Cacao was brought to the Old World in the 16th century, where it was also toted for its medicinal qualities. Eventually, milk was added to the drink to make it more palatable, which led to its commonly known form of confectionery.
What practitioners say
Nervous system: Chocolate is well known for bringing good feelings to those who consume it, just look at how often it is given as a gift on special occasions! Cacao is stimulating to the nervous system as it contains both caffeine and theobromine. The caffeine is contained in small amounts, and theobromine is considered a mild stimulant by comparison, so the stimulation that cacao offers is generally considered low. Additionally, many people have positive memories associated with its familiar taste and aroma, and there is ongoing research into the mechanisms of how it improves mood. Thus, cacao can be a fantastic herb to elevate mood and energy gently.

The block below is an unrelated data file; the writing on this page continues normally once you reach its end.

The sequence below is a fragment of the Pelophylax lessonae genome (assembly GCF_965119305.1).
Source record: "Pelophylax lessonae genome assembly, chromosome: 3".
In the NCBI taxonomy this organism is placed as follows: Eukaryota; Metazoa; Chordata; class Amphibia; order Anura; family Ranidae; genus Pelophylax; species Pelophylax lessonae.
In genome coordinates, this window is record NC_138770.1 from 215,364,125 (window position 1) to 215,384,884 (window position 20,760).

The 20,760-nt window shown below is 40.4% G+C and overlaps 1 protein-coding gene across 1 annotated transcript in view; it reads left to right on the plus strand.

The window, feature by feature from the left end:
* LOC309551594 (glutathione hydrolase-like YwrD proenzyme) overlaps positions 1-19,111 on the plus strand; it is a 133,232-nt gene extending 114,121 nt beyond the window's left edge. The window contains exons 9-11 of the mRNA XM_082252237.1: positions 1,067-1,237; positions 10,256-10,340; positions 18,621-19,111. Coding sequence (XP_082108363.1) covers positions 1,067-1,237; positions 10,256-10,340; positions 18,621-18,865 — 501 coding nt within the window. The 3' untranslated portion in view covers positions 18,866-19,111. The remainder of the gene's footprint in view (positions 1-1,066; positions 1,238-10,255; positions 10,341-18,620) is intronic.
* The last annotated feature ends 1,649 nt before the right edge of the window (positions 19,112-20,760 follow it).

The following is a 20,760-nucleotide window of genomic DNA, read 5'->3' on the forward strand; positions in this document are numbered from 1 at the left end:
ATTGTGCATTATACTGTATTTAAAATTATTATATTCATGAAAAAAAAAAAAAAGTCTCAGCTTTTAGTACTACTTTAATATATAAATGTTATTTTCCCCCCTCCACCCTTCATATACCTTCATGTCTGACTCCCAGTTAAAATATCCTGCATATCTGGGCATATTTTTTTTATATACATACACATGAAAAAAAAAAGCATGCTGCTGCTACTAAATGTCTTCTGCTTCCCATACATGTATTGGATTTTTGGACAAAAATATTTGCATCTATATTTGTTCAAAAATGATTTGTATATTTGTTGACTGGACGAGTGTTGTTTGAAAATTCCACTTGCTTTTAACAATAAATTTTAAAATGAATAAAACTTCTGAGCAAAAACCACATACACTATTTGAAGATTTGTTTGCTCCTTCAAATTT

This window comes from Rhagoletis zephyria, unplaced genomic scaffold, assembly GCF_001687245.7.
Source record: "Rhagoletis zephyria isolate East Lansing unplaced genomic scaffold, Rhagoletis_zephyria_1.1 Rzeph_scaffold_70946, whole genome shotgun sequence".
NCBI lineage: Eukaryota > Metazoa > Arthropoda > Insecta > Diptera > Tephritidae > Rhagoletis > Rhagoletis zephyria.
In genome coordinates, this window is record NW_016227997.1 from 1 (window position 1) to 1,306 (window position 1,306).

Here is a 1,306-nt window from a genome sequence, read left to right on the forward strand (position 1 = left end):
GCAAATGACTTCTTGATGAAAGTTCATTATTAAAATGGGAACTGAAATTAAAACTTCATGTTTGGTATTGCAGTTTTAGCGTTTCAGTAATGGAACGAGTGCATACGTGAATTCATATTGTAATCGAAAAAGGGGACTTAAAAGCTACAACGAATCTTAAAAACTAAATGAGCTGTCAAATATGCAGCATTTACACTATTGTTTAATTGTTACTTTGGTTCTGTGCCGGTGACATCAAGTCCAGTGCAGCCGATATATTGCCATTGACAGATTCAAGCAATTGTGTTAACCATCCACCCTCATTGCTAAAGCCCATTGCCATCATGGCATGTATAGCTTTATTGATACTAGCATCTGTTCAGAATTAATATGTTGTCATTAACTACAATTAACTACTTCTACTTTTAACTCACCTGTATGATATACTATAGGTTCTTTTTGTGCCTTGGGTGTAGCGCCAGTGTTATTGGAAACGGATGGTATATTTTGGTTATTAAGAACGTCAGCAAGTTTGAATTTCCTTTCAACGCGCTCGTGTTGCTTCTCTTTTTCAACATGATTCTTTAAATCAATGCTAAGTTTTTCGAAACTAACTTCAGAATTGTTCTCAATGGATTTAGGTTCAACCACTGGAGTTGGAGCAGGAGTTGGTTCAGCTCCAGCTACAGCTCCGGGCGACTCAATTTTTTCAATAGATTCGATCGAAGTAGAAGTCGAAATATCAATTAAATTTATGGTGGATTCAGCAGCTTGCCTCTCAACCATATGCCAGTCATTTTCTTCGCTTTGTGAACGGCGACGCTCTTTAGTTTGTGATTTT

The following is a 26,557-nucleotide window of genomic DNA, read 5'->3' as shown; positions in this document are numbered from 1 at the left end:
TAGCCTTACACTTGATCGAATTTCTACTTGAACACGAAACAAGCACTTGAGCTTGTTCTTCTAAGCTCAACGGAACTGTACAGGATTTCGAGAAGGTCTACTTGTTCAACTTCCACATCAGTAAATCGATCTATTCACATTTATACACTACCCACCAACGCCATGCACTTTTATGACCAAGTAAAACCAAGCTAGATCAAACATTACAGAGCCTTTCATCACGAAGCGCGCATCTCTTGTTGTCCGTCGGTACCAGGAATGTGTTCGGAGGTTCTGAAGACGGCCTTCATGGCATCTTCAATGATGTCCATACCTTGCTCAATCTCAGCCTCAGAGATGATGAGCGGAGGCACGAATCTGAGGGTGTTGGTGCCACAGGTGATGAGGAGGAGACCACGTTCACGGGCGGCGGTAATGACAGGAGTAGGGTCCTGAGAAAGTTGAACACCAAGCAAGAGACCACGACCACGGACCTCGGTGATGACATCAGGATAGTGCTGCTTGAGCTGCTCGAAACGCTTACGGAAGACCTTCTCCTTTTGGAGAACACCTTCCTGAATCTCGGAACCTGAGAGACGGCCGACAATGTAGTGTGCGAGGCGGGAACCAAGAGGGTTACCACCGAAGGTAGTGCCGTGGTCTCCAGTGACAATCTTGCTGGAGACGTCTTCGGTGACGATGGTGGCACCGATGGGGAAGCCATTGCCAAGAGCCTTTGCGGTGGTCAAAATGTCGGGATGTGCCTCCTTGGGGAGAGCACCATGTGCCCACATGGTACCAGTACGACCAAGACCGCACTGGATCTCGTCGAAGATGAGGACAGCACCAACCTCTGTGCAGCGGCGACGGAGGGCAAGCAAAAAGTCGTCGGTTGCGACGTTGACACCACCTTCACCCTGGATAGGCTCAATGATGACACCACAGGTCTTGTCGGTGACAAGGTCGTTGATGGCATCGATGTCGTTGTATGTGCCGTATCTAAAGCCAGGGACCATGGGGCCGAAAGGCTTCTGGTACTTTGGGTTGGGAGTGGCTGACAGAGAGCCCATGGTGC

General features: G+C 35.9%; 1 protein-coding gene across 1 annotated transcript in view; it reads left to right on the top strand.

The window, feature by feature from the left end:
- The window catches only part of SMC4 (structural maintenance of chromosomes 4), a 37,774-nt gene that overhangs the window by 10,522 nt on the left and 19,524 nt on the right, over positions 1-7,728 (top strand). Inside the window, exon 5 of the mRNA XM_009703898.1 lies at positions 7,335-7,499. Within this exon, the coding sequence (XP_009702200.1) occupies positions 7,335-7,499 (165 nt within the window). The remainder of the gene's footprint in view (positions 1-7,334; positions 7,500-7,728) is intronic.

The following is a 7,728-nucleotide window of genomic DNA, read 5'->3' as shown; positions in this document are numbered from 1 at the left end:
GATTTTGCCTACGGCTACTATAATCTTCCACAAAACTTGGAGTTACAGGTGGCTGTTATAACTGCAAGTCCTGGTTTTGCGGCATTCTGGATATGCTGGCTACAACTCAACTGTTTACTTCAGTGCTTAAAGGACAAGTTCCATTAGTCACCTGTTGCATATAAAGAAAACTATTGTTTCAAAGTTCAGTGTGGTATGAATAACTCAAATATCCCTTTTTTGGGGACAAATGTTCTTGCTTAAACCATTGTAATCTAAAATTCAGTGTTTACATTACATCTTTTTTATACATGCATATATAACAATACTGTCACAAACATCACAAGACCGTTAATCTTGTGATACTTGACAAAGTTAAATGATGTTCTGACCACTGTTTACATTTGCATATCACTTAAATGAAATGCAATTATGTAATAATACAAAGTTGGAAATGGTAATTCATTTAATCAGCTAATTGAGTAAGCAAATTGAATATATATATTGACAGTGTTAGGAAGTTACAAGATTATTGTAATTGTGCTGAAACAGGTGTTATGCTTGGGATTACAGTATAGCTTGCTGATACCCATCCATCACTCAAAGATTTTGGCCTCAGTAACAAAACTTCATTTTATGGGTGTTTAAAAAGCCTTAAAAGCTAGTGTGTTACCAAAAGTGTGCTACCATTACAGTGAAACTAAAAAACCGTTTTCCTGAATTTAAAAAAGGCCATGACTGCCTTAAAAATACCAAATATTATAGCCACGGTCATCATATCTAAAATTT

Cardiovascular system: While stimulating to the overall nervous system, cacao also has an effect on the heart. It is used in ceremonial settings as a medicine for the spiritual heart. The chemistry of the bean has been shown to be protective of the cardiovascular system, and the consumption of cocoa is linked to healthy cardiovascular parameters. Although perhaps not a primary cardiovascular remedy, cacao is helpful as part of a formula for the cardiovascular system. However, its stimulating effects and contraindications need to be taken into account when considering including it in a remedy.
Integumentary system (skin): Cocoa butter is a wonderful ingredient as it is very gentle and is a solid fat at room temperature. It also smells very pleasant. This is a perfect vehicle for adding infused oils and making pessaries, suppositories, creams, and thick body butters. All dry skin and mucous membranes can benefit.
Did you know?
Theobroma means “Food of the Gods”
Calming Hot Chocolate
- 1/2 tsp powdered Ashwagandha
- 2 tsp powdered cocoa or cacao
- 1 pinch of nutmeg
- 1/4 tsp vanilla extract
- Add sweetener to taste
- Blend powder with small amount of hot water to make a paste.
- Add hot milk of choice and stir.
Aphrodite’s aphrodisiac tea